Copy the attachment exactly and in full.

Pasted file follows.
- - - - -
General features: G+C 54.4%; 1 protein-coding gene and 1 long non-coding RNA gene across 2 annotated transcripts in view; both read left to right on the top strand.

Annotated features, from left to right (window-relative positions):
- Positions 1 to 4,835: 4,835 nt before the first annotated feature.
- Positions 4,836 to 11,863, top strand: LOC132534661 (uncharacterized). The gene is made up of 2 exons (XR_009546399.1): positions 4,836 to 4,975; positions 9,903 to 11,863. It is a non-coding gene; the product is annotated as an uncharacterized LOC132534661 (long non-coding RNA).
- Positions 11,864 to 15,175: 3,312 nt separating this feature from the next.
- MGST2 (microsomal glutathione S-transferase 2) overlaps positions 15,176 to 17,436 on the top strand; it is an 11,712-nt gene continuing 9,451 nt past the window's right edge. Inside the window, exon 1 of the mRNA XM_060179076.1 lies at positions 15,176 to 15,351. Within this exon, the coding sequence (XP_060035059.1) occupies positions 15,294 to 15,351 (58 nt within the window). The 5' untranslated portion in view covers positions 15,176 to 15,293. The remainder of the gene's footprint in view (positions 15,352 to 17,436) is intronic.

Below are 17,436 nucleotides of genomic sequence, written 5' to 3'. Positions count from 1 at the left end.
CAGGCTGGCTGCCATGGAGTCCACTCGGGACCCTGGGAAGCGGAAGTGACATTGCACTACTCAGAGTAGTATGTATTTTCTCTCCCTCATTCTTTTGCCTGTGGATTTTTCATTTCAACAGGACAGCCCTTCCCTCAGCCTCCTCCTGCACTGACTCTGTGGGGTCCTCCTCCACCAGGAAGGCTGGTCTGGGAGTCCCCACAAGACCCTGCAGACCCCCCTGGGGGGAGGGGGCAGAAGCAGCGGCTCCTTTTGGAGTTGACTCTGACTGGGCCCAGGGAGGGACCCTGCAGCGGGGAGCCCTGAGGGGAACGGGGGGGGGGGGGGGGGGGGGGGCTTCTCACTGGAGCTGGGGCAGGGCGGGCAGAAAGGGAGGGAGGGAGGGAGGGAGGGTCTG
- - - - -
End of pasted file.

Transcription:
General features: G+C 54.4%; 1 protein-coding gene and 1 long non-coding RNA gene across 2 annotated transcripts in view; both read left to right on the top strand.

Annotated features, from left to right (window-relative positions):
- Positions 1 to 4,835: 4,835 nt before the first annotated feature.
- Positions 4,836 to 11,863, top strand: LOC132534661 (uncharacterized). The gene is made up of 2 exons (XR_009546399.1): positions 4,836 to 4,975; positions 9,903 to 11,863. It is a non-coding gene; the product is annotated as an uncharacterized LOC132534661 (long non-coding RNA).
- Positions 11,864 to 15,175: 3,312 nt separating this feature from the next.
- MGST2 (microsomal glutathione S-transferase 2) overlaps positions 15,176 to 17,436 on the top strand; it is an 11,712-nt gene continuing 9,451 nt past the window's right edge. Inside the window, exon 1 of the mRNA XM_060179076.1 lies at positions 15,176 to 15,351. Within this exon, the coding sequence (XP_060035059.1) occupies positions 15,294 to 15,351 (58 nt within the window). The 5' untranslated portion in view covers positions 15,176 to 15,293. The remainder of the gene's footprint in view (positions 15,352 to 17,436) is intronic.

Below are 17,436 nucleotides of genomic sequence, written 5' to 3'. Positions count from 1 at the left end.
CAGGCTGGCTGCCATGGAGTCCACTCGGGACCCTGGGAAGCGGAAGTGACATTGCACTACTCAGAGTAGTATGTATTTTCTCTCCCTCATTCTTTTGCCTGTGGATTTTTCATTTCAACAGGACAGCCCTTCCCTCAGCCTCCTCCTGCACTGACTCTGTGGGGTCCTCCTCCACCAGGAAGGCTGGTCTGGGAGTCCCCACAAGACCCTGCAGACCCCCCTGGGGGGAGGGGGCAGAAGCAGCGGCTCCTTTTGGAGTTGACTCTGACTGGGCCCAGGGAGGGACCCTGCAGCGGGGAGCCCTGAGGGGAACGGGGGGGGGGGGGGGGGGGGGGGCTTCTCACTGGAGCTGGGGCAGGGCGGGCAGAAAGGGAGGGAGGGAGGGAGGGAGGGTCTG